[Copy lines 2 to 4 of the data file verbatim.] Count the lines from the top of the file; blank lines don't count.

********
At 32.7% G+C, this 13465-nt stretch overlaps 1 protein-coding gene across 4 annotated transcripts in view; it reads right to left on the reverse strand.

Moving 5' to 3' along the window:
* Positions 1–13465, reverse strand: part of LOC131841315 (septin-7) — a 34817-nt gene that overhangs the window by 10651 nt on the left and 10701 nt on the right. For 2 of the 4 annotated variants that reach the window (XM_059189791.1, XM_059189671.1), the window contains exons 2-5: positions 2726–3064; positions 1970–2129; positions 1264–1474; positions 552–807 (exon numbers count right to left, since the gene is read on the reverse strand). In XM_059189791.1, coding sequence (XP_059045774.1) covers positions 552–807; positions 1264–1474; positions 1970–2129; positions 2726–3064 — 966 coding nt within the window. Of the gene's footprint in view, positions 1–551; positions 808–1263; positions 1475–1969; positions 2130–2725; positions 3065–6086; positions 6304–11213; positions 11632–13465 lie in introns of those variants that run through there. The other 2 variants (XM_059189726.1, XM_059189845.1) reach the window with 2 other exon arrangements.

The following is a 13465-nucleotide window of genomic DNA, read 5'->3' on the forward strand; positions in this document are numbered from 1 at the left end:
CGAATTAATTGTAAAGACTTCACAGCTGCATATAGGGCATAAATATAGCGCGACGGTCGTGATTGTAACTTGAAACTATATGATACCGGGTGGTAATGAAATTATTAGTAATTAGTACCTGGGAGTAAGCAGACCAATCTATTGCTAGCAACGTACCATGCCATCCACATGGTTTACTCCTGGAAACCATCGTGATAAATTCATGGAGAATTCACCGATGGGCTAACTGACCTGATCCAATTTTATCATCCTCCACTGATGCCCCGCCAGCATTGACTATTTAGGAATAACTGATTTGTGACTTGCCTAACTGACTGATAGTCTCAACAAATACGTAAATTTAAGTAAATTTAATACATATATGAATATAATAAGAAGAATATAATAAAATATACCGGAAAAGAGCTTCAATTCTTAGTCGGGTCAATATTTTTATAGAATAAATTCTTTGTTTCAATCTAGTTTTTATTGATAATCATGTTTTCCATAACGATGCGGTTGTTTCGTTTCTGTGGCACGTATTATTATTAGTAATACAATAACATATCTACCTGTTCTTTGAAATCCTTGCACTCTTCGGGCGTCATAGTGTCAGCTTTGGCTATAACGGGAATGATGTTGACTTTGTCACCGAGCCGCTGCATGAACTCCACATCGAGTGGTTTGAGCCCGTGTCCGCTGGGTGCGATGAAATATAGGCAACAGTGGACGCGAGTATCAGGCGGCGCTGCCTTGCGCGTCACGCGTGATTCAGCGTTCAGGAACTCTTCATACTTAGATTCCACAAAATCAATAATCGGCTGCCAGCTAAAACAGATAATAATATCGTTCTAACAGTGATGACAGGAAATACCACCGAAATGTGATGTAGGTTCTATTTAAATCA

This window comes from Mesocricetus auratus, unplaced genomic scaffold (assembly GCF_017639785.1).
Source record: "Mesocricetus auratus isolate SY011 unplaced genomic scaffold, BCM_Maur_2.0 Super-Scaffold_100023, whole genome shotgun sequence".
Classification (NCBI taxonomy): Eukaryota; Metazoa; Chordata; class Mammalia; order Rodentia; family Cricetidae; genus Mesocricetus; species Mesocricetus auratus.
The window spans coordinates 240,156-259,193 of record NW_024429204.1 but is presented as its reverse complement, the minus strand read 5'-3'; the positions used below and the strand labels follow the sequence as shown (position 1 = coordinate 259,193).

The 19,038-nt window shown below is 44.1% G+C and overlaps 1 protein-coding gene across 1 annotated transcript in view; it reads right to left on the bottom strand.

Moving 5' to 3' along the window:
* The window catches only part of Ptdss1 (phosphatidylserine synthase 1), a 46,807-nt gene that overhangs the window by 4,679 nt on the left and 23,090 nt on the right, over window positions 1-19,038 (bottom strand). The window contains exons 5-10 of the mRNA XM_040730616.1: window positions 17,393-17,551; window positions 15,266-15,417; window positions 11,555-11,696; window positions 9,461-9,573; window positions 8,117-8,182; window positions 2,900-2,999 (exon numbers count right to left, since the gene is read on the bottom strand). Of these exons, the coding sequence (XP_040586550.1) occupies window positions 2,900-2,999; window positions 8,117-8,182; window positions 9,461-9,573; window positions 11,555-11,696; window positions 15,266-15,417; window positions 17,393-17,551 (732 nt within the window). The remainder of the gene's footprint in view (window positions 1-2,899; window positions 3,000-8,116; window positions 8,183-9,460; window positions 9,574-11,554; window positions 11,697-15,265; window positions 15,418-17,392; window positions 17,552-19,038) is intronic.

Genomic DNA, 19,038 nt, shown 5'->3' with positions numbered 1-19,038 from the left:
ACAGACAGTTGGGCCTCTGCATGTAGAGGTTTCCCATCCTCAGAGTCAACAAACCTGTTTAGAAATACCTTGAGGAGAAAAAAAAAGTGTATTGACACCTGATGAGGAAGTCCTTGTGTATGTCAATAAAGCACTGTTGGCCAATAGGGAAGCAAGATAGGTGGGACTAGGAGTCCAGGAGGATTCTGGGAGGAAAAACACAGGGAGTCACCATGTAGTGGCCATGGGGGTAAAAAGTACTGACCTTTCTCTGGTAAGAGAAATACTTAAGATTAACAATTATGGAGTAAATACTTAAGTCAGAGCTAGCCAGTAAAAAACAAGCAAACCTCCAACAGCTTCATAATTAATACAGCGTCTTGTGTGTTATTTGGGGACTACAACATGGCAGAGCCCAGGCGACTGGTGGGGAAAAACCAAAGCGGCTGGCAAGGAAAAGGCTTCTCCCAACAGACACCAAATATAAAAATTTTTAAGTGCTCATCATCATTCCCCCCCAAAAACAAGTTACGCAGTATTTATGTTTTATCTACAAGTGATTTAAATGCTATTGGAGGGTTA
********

Moving 5' to 3' along the window:
* Positions 1–13465, reverse strand: part of LOC131841315 (septin-7) — a 34817-nt gene that overhangs the window by 10651 nt on the left and 10701 nt on the right. For 2 of the 4 annotated variants that reach the window (XM_059189791.1, XM_059189671.1), the window contains exons 2-5: positions 2726–3064; positions 1970–2129; positions 1264–1474; positions 552–807 (exon numbers count right to left, since the gene is read on the reverse strand). In XM_059189791.1, coding sequence (XP_059045774.1) covers positions 552–807; positions 1264–1474; positions 1970–2129; positions 2726–3064 — 966 coding nt within the window. Of the gene's footprint in view, positions 1–551; positions 808–1263; positions 1475–1969; positions 2130–2725; positions 3065–6086; positions 6304–11213; positions 11632–13465 lie in introns of those variants that run through there. The other 2 variants (XM_059189726.1, XM_059189845.1) reach the window with 2 other exon arrangements.

The following is a 13465-nucleotide window of genomic DNA, read 5'->3' on the forward strand; positions in this document are numbered from 1 at the left end: